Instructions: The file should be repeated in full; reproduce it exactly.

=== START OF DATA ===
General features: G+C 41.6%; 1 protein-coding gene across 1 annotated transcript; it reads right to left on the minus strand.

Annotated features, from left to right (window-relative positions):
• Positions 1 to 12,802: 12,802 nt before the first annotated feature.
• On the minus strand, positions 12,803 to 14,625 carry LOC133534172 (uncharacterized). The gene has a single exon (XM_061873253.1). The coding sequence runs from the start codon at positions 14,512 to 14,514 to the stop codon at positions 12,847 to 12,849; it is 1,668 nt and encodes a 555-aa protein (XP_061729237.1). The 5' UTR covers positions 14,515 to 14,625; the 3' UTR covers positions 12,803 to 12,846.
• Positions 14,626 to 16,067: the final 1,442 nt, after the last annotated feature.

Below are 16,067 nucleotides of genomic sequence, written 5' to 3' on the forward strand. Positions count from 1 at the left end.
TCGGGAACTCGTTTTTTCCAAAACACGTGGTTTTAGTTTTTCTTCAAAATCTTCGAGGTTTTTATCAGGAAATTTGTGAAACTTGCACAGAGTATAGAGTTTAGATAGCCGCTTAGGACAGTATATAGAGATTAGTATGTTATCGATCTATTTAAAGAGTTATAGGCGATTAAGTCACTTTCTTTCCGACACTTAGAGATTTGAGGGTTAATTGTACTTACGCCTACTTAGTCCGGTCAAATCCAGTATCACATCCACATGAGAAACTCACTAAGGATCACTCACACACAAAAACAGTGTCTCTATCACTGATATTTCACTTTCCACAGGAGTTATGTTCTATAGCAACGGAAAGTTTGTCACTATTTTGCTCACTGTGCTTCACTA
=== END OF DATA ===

General features: G+C 41.6%; 1 protein-coding gene across 1 annotated transcript; it reads right to left on the minus strand.

Annotated features, from left to right (window-relative positions):
• Positions 1 to 12,802: 12,802 nt before the first annotated feature.
• On the minus strand, positions 12,803 to 14,625 carry LOC133534172 (uncharacterized). The gene has a single exon (XM_061873253.1). The coding sequence runs from the start codon at positions 14,512 to 14,514 to the stop codon at positions 12,847 to 12,849; it is 1,668 nt and encodes a 555-aa protein (XP_061729237.1). The 5' UTR covers positions 14,515 to 14,625; the 3' UTR covers positions 12,803 to 12,846.
• Positions 14,626 to 16,067: the final 1,442 nt, after the last annotated feature.

Below are 16,067 nucleotides of genomic sequence, written 5' to 3' on the forward strand. Positions count from 1 at the left end.
TCGGGAACTCGTTTTTTCCAAAACACGTGGTTTTAGTTTTTCTTCAAAATCTTCGAGGTTTTTATCAGGAAATTTGTGAAACTTGCACAGAGTATAGAGTTTAGATAGCCGCTTAGGACAGTATATAGAGATTAGTATGTTATCGATCTATTTAAAGAGTTATAGGCGATTAAGTCACTTTCTTTCCGACACTTAGAGATTTGAGGGTTAATTGTACTTACGCCTACTTAGTCCGGTCAAATCCAGTATCACATCCACATGAGAAACTCACTAAGGATCACTCACACACAAAAACAGTGTCTCTATCACTGATATTTCACTTTCCACAGGAGTTATGTTCTATAGCAACGGAAAGTTTGTCACTATTTTGCTCACTGTGCTTCACTA